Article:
One of the biggest problems we as runners face is knowing when it is the best time to replace our existing running shoes. Shoes do not come with a magic pop up device, obviously sticking a thermometer in them won’t help and eyeballing them can be very deceiving. Some shoes that look trashed still may have some useful life, and other shoes that look new may be an injury waiting to happen.
So how do we know when to change shoes? One way is to estimate mileage built up on the shoes. Shoe manufacturers estimate that a typical running shoe costing $100 and above should last between 300 to 400 miles. This is assuming the shoes are only being used for the workout and not being worn casually throughout the day. If they are worn casually the protection the shoe gives a runner during the actual run is severely compromised.
300 to 400 miles sounds like a lot right? Consider this: A runner is training for her first 5K. She starts running 15 to 20 minutes 3 times during the week and a little more on the weekends. She estimates her weekly mileage to be around 10 miles to start and then builds up to let’s say 20 miles in 6 week time period. To make the math easy we can say she averaged 15 miles during that time period for a total of 90 miles. If she stays at the 20 mile per week mark those new shoes will be worn out in less than 5 months from the time she started. Now imagine someone training 30 to 50 miles per week!
Take a look at the “Shoe Replacement Chart” and notice how quickly the miles add up to 300. It is no wonder worn out shoes are one of the most common causes of running injuries. The miles sneak up on us. If you run based on time instead of miles, or if you use your running shoes for other workouts besides running, you can look at the Hrs/Wk column in the chart to estimate the life of the shoes.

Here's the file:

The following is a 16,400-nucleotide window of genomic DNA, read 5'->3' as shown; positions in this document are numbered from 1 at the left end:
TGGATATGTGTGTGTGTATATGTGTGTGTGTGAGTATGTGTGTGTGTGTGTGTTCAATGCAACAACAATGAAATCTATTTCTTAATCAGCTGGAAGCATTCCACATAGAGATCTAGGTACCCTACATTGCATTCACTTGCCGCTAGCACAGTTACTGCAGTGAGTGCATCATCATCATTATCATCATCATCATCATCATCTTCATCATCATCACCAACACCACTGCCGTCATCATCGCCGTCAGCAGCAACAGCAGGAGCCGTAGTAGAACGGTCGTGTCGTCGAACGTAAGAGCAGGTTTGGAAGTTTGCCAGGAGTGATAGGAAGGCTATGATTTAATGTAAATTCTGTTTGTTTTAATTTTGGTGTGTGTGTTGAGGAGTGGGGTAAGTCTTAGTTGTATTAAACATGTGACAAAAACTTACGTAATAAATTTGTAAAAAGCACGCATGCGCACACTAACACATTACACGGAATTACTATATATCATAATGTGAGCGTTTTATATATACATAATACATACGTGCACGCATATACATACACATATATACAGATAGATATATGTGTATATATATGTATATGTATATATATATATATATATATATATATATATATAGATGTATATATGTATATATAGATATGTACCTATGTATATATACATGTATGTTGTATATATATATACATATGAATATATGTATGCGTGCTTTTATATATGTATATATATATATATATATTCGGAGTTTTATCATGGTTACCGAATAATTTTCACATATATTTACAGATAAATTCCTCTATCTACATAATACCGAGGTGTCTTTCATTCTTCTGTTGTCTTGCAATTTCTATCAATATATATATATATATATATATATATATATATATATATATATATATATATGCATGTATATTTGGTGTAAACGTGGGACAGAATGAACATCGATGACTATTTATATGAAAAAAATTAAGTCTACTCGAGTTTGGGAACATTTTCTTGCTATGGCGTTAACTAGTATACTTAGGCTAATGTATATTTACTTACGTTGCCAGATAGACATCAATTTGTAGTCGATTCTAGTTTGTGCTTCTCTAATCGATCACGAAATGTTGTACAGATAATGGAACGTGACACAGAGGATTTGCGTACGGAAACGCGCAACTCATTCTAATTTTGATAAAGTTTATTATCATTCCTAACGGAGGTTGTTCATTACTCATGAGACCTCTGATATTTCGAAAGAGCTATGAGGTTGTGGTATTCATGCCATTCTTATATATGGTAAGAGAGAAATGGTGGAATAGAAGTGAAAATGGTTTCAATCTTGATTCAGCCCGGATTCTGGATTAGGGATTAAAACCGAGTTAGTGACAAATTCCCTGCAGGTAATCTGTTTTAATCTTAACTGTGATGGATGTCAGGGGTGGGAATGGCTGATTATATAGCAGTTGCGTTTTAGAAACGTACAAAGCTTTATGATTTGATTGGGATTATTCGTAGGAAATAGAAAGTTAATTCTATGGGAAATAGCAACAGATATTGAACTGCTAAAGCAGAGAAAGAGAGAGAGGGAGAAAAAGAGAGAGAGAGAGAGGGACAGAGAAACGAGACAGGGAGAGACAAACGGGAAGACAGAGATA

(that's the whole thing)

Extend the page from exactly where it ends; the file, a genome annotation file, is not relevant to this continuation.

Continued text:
The bottom line is running shoes are disposable. The foam used to cushion the impact of running is light, flexible and fairly resilient, but it compresses with repeated stress. Eventually this foam will compress to the point that it will not be able to protect a runner. The shoes are likely still usable at this point, just not for running. The upper materials rarely will show signs of much wear and the rubber on the sole of the shoe is usually still in really good condition, but the protection technologies in the shoe no longer function the way they were designed. This is the dangerous time of the shoe. We tell ourselves, “I can’t justify another $100+ dollars. I just got these shoes 5 months ago and they still look fine.” Then a few weeks later we are in trouble and wondering if we are going to be able to run that event we already paid for.
It is not wise to say, “I know my shoes are worn out when my knees start hurting.” What?! Why would you knowingly injure yourself? You know you are going to eventually need to replace the shoes anyway so why not get them sooner, before you hurt, as opposed to causing unnecessary trauma to your joints and muscles?
Be on the safe side. A new pair of shoes is not as expensive as a trip to see the Doctor. If the worst thing that happens is you purchase an extra pair of shoes now and then, no big deal. You will use them. The alternative is you don’t make the purchase and wind up with injuries that could have been avoided.